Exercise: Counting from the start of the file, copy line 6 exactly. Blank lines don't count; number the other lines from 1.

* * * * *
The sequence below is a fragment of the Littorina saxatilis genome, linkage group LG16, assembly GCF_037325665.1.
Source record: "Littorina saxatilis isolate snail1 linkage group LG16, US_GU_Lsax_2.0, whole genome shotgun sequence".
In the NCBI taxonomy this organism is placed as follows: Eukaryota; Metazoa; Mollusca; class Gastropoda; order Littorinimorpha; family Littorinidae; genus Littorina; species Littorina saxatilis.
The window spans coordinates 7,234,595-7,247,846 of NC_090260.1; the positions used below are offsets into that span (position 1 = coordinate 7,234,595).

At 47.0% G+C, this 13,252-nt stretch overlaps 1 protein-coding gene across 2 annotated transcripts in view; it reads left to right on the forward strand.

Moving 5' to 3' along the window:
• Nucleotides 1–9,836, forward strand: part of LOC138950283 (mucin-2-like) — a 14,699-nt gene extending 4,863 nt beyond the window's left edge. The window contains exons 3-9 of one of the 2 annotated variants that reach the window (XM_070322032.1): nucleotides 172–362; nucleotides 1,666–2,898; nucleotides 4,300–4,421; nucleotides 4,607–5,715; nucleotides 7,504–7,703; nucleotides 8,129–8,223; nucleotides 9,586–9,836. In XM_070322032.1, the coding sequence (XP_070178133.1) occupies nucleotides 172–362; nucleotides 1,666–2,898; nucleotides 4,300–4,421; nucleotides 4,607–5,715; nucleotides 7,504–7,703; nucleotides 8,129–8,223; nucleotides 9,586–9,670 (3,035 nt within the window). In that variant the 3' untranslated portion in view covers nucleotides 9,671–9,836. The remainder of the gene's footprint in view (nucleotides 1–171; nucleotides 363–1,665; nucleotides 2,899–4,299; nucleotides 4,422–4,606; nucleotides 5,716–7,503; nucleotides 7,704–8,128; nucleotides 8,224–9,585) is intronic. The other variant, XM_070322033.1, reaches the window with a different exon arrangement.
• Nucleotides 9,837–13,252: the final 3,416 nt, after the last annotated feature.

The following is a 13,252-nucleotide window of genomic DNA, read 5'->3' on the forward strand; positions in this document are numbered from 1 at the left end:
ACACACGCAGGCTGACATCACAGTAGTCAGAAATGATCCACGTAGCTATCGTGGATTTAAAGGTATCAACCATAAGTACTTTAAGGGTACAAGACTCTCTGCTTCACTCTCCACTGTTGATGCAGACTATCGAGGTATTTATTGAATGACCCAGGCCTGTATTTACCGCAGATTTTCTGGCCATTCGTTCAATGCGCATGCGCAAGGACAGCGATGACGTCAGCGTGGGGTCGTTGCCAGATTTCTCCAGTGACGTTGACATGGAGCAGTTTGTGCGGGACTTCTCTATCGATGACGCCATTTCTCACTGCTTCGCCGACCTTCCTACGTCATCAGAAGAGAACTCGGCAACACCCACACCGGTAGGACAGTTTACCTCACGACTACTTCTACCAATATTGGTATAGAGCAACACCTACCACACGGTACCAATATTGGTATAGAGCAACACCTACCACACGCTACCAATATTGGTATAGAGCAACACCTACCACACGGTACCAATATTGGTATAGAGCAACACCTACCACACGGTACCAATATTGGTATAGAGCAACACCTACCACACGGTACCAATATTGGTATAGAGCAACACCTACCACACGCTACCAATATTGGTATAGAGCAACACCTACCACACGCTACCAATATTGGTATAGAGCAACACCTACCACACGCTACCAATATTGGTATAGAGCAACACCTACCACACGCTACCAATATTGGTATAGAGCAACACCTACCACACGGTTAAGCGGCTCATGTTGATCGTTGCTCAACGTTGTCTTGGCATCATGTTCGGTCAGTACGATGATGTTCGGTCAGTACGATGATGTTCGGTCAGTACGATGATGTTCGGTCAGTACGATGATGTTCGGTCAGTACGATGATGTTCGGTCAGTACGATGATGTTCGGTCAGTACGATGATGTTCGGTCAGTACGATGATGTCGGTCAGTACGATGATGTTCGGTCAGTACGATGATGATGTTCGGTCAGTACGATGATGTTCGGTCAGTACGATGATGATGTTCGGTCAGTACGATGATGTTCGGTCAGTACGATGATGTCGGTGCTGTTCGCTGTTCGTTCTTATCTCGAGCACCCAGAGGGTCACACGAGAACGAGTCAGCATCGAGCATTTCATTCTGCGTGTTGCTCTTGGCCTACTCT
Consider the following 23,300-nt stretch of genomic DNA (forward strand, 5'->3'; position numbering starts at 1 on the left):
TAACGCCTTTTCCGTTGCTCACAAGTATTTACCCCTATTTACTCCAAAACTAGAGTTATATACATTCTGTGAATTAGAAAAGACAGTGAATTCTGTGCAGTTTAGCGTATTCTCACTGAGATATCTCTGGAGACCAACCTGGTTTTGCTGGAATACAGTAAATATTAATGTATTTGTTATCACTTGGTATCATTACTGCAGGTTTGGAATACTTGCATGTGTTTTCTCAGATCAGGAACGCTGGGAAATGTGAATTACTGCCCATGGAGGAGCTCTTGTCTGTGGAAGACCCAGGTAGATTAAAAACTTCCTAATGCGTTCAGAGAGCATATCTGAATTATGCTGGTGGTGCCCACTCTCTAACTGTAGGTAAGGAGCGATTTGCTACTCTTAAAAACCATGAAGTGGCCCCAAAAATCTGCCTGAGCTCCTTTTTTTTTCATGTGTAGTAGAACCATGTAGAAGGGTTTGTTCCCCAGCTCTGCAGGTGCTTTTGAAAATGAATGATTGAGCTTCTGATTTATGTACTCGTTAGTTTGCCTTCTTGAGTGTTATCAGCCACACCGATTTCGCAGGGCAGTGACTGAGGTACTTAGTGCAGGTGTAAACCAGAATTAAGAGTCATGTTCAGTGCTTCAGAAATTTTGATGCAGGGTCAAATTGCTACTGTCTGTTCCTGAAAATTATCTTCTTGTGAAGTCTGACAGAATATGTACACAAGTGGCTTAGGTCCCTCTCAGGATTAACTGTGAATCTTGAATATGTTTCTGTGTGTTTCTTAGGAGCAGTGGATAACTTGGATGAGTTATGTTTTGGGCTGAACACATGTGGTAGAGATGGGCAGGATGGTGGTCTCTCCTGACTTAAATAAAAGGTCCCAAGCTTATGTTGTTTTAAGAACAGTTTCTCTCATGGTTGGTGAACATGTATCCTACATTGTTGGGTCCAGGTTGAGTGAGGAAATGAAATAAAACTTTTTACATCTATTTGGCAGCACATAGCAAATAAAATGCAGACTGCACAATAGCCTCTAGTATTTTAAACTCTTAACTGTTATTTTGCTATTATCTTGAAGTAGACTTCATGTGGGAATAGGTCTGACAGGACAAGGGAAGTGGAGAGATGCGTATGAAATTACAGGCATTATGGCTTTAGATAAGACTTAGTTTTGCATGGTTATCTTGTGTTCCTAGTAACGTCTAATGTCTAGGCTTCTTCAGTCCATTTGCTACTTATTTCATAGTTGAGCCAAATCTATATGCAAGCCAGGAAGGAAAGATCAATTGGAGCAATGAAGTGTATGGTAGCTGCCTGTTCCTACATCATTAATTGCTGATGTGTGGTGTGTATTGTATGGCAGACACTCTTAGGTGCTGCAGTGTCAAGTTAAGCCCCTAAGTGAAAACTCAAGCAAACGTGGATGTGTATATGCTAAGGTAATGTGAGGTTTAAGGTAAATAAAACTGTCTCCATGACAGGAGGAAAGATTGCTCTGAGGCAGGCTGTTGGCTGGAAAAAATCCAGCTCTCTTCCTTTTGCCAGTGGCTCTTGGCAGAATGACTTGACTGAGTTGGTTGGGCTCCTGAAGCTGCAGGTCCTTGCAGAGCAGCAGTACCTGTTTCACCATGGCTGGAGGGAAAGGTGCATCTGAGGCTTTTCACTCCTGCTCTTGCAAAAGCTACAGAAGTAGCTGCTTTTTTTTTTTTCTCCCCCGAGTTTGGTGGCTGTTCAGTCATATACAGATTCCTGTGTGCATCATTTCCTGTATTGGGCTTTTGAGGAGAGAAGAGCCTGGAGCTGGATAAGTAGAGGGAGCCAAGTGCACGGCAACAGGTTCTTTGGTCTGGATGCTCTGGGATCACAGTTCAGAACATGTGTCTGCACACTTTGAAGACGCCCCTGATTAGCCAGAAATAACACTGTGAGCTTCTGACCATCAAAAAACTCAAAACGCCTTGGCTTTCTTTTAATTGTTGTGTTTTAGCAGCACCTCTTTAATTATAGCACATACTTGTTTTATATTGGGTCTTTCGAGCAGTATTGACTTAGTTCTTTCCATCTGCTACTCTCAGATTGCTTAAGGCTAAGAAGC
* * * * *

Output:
Moving 5' to 3' along the window: